On the soothing and melodious track, Noname paints the act of abortion as an act of care; an act of love from a mother to a daughter. “Before you leave, don't look down / God will help you spread your wings,” she croons. “My baby needs some milk and honey,” repeats the chorus. The mother refuses to bring a child into a wretched circumstance, like an Egyptian born into slavery; she opts instead to send him to a better place, making reference to the Biblical “Land of milk and honey.” The second verse, written from the perspective of the unborn child, depicts not suffering but appreciation for the sacrifice being made: “Some give presents before they're even ready / I could see that she loves me, I know her heart is heavy.”
Even if hip-hop largely caters to men, to masculinity, and to a largely white male audience in 2019, it's still an art form engineered to give a voice to the voiceless, to the oppressed. As a non-black man, this is, in part, why I fell in love with hip-hop. In fact, without it, I’d be far less equipped to truly understand an issue like abortion, and I’d have less of an emotional foundation for activism. Hip-hop has given me the opportunity to listen to the stories of black and brown people, of women and men and the non-gender conforming, of people who have been through things I am privileged enough to know nothing about.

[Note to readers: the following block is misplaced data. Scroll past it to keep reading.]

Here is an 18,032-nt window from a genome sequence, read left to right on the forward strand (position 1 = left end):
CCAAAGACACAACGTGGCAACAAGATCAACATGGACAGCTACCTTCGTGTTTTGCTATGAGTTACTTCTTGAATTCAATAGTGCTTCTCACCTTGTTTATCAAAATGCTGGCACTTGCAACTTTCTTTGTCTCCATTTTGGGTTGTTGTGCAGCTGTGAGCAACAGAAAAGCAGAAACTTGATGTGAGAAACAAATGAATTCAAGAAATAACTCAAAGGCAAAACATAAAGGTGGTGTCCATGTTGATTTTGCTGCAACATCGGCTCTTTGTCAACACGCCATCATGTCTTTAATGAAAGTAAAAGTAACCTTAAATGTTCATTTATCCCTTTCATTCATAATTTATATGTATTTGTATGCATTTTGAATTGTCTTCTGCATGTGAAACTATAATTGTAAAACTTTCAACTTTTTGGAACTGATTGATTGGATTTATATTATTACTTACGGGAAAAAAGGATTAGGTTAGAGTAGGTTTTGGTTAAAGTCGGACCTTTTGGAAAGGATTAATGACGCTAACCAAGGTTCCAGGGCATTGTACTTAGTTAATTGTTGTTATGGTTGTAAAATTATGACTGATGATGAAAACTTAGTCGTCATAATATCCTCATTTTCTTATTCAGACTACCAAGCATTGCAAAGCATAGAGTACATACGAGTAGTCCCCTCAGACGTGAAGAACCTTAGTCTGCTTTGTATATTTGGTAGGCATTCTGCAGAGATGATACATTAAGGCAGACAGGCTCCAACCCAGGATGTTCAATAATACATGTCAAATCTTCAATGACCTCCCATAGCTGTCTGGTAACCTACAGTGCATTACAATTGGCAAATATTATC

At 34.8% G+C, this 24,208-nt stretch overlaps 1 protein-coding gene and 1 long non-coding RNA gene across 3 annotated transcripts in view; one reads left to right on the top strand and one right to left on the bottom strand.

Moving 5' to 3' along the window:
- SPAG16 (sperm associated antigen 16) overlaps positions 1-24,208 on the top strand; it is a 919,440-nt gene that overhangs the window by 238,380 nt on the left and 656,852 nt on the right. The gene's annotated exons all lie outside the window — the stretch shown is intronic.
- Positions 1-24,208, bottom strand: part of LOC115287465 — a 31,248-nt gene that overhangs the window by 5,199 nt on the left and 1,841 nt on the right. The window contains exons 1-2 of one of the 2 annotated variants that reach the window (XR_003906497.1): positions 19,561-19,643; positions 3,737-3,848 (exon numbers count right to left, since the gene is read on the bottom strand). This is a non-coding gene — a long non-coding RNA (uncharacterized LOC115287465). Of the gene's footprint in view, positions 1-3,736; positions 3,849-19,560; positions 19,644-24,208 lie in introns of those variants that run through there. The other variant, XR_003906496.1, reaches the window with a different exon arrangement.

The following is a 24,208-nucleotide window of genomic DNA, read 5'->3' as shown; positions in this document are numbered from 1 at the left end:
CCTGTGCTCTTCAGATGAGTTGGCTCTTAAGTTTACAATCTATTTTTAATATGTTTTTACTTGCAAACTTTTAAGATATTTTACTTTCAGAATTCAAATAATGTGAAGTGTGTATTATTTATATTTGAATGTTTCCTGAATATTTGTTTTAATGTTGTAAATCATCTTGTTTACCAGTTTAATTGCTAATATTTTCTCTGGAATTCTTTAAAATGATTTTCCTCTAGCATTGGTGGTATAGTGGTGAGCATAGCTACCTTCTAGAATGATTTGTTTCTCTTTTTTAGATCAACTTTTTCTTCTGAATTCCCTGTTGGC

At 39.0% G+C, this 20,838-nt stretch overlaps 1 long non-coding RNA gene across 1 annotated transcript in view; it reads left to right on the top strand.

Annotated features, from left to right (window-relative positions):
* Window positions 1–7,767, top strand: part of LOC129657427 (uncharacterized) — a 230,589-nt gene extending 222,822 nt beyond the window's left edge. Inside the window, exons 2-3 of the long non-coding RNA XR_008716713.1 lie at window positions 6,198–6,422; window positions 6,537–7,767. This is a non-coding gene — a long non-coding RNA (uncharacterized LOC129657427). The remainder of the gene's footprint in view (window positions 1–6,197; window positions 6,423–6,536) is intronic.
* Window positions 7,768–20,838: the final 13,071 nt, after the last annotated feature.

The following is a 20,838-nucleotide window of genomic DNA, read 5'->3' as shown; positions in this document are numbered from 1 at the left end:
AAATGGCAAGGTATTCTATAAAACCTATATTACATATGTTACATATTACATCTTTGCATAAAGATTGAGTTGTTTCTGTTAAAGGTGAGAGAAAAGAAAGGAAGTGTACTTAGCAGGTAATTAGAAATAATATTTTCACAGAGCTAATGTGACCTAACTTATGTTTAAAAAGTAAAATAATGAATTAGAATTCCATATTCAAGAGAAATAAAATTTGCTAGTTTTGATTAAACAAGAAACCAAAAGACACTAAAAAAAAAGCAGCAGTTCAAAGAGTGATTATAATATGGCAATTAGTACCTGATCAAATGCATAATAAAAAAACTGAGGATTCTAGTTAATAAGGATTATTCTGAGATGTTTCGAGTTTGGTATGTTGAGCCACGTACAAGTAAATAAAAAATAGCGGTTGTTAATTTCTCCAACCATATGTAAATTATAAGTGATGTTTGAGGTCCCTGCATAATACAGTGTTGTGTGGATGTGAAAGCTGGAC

A better, more helpful and articulate article can and likely will be written on this subject by a woman. In the meantime, though, it is my sincere hope that my words can set an example for non-black men like myself to loudly oppose inhumanity. Hip-hop, after all, is not merely an art form to be consumed; it’s a lens through which we can look at the world around us. Hip-hop culture has sprung up in parts of the world so distant from the New York neighborhoods in which it originated, but the connection is unchanged; it’s a platform for the oppressed to express themselves. It’s the most powerful storytelling art form of our generation.
This is not a time to debate personal views; it is time to understand and empathize with the stories of others. It's time to listen. We must listen to Jean Grae, to Noname. The acts of listening and possessing empathy are sorely lacking in modern cultural discourse, and it shows. Hip-hop is giving us the opportunity to empower those ideas. We need to take it.